Consumer Borrowing – Not a Second Shoe

Tuesday, March 2, 2010

Consumer borrowing remains a concern for many investors. The thought is that people went on a borrowing binge and now the excess has to be undone. In the midst of economic hard times, the argument goes, this can only mean more bad news to come. However, all is not dark

This concern has been repeated often, particularly in recessionary times, only to have the economy enter a growth phase and confound the doomsayers. Their message remained – “It’s only a matter of time!” – but it was drowned out and ignored as everyone else went about their business of living.

There is a problem, but it isn’t with excess borrowing. It’s how the numbers are analyzed. Here are four graphs that tell the story of consumer loan growth over the past 60 years.

Graph #1 – The scary consumer loan growth using the raw numbers. (Note: These are total individual loans at all commercial banks. They do not include real estate mortgages, nor do they include business [commercial and industrial] loans.)

Graph #2 – Those same numbers, adjusted for inflation. Since the older dollars were worth more, those loan balances need to be increased to compare with today’s dollars.

Graph #3 – The inflation-adjusted numbers, per capita – i.e., divided by the “consumer” population (*). After all, even if each consumer has the same loan balance, more people means more total loans.

Graph #4 – Plotting the amounts from Graph #3 on a log scale. This converts growth rates to easily seen straight lines.

Note the two periods of dramatically different growth. The twenty years, 1950-1969, had a combination of drivers: post-war spending (war years saw saving and rationing), the final break from the depression mentality (i.e., the belief that borrowing is bad), and significant income and asset value growth. The period following is one of slow growth, marked by up-and-down trends corresponding to growth and recessionary periods. Note that today’s loans are back to the trend line.

So, while consumer loans might drift lower, it’s best not to expect a sharp decline or a “second shoe” to drop.

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(*) “Consumer population” is the Bureau of Labor Statistics’ (BLS) civilian noninstitutional population, defined as consisting of persons 16 years of age and older, residing in the 50 States and the District of Columbia, who are not inmates of institutions (for example, penal and mental facilities and homes for the aged) and who are not on active duty in the Armed Forces. This is the same group used by the BLS to evaluate unemployment.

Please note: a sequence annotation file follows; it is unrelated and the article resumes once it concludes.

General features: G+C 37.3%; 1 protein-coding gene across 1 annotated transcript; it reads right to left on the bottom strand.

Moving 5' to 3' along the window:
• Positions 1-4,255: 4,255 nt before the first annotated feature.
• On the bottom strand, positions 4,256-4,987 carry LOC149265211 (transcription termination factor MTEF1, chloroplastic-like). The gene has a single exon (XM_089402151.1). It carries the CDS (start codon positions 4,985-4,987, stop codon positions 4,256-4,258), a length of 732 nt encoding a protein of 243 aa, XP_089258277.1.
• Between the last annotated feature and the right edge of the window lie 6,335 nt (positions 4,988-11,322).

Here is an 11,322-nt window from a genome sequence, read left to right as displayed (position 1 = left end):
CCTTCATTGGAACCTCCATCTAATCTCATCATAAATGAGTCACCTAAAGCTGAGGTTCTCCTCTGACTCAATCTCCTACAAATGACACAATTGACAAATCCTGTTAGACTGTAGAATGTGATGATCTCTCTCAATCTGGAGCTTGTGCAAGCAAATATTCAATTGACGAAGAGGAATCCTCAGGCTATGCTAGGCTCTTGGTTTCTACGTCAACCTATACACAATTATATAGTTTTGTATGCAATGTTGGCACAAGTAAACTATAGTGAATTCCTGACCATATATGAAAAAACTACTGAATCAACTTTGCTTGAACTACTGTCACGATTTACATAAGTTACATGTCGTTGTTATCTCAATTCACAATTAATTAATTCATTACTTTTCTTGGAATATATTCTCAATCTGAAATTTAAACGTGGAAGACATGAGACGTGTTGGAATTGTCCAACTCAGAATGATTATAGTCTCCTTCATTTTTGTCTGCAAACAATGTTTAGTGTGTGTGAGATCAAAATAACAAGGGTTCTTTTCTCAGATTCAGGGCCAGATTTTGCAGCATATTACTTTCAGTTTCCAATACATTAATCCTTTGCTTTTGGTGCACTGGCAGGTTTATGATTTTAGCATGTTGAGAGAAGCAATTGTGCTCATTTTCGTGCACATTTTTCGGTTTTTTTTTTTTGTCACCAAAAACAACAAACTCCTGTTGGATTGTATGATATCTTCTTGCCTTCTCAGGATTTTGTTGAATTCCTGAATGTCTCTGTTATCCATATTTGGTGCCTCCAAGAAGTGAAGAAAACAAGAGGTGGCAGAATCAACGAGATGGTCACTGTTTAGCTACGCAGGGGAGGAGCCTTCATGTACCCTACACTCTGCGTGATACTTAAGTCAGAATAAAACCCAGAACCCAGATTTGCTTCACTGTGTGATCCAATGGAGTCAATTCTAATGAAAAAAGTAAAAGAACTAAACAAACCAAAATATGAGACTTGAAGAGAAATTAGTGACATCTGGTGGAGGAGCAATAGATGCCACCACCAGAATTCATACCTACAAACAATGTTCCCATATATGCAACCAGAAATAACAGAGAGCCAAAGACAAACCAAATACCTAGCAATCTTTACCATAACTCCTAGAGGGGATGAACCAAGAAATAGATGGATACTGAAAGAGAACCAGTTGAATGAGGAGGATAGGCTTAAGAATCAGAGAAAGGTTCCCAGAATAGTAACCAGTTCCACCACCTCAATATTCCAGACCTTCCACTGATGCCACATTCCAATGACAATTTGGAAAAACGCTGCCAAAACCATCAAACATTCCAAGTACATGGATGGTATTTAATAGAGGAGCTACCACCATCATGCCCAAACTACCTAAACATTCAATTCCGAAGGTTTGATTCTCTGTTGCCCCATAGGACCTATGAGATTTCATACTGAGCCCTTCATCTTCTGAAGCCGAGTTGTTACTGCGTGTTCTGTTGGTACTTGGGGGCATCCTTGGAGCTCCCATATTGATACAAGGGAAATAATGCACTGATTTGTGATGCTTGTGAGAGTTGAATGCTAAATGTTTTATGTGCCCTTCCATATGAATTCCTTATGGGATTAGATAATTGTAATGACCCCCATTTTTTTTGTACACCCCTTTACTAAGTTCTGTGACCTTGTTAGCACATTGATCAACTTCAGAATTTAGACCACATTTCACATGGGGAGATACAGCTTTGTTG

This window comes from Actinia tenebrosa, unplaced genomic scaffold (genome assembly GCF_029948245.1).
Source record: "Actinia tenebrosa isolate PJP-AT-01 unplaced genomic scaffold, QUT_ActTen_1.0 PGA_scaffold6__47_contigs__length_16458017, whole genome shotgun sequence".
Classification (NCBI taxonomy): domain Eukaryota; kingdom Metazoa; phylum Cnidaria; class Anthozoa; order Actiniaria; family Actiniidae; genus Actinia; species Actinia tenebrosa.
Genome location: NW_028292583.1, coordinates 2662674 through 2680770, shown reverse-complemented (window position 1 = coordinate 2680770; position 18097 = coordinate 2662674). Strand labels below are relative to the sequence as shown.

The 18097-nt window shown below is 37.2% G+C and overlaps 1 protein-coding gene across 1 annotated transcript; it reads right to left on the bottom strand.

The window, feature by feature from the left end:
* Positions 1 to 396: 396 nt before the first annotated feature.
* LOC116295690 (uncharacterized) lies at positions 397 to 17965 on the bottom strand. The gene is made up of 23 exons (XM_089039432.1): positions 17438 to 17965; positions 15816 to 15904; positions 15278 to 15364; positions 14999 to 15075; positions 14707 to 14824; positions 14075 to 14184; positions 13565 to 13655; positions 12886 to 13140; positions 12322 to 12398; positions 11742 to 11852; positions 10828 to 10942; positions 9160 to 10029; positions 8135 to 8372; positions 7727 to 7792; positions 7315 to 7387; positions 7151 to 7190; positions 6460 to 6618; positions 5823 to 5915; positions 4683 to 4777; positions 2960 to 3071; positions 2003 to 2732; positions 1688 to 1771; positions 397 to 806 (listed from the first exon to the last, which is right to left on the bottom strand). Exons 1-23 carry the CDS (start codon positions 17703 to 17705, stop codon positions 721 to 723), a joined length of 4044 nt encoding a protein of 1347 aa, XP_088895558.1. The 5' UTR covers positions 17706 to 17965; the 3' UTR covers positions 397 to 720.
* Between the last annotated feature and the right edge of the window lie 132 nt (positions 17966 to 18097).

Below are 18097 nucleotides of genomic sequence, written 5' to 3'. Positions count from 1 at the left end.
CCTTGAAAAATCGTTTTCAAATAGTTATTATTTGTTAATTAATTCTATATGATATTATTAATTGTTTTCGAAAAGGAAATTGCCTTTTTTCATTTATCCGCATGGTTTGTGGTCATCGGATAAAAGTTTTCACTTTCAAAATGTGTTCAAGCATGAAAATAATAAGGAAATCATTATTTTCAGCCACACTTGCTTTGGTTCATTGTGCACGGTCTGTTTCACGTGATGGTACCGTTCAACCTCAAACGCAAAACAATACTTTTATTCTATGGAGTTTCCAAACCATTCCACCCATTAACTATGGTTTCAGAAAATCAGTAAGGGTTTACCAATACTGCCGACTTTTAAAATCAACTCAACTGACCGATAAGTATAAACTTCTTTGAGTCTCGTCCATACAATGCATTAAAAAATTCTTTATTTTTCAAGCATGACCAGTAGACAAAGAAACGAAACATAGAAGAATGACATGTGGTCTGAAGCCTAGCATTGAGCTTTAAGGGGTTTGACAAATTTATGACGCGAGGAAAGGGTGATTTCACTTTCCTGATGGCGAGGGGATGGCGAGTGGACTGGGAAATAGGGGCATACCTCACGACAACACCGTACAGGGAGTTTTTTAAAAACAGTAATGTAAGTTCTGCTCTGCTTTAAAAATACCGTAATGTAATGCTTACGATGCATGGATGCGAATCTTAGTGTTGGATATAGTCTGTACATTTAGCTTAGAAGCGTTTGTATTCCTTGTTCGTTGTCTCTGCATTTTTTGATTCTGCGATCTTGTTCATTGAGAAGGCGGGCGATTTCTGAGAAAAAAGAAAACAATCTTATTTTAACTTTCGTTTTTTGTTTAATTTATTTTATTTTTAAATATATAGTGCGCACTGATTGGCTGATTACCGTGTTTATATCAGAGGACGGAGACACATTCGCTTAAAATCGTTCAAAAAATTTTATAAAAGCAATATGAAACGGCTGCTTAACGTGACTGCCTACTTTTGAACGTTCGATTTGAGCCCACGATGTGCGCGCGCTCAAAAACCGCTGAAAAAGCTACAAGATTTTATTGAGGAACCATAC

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2 Responses to “Consumer Borrowing – Not a Second Shoe”

  1. Dick Watson

    If the graph is adjusted for inflation and population growth, why should we expect to see ANY upslope? In fact, why should we not assume that everything since 2000 is part of a bubble and expect to see a decrease to 2000 levels? Not arguing, just asking.

  2. The short answer is that inflation-adjusted, per-capita borrowing can rise in line with real income gains and not create problems. But I am not convinced that that is the answer.

    Rather, I’m afraid we reached the limit of analysis that we can all agree on. To fine-tune the numbers further requires getting into areas of gray, such as:
    – the effect of other borrowing (e.g., home equity and 401k loans)
    – the wealth effect (higher asset values = higher willingness to borrow)
    – relative interest rates – pretax and after-tax – and inflation outlook (borrowing can be advantageous at times)
    – demographics – e.g., the aging effect
    – family formation – (i.e., the effect of excluded children under age 16 on borrowing habits)
    – military personnel exclusion from consumer population, but their borrowing being included
    – and many other adjustments, I’m sure

    Also, the government statistics, while good, are rarely precise enough for in-depth analysis.

    So, I am comfortable with the observations we get from the data – namely, that the ski slope growth in borrowing is an inaccurate measure of consumers’ willingness to borrow. Making the two adjustments removes most of the support of the argument that consumer borrowing was out of control. Will we see per-capita borrowing stay at about $3,500 or drop to the $3,000 level? I don’t know. But, I believe wherever the borrowing heads, it will be reasonable and economically viable – not reactionary and destructive.

    Thanks for the good question.
    John Tobey


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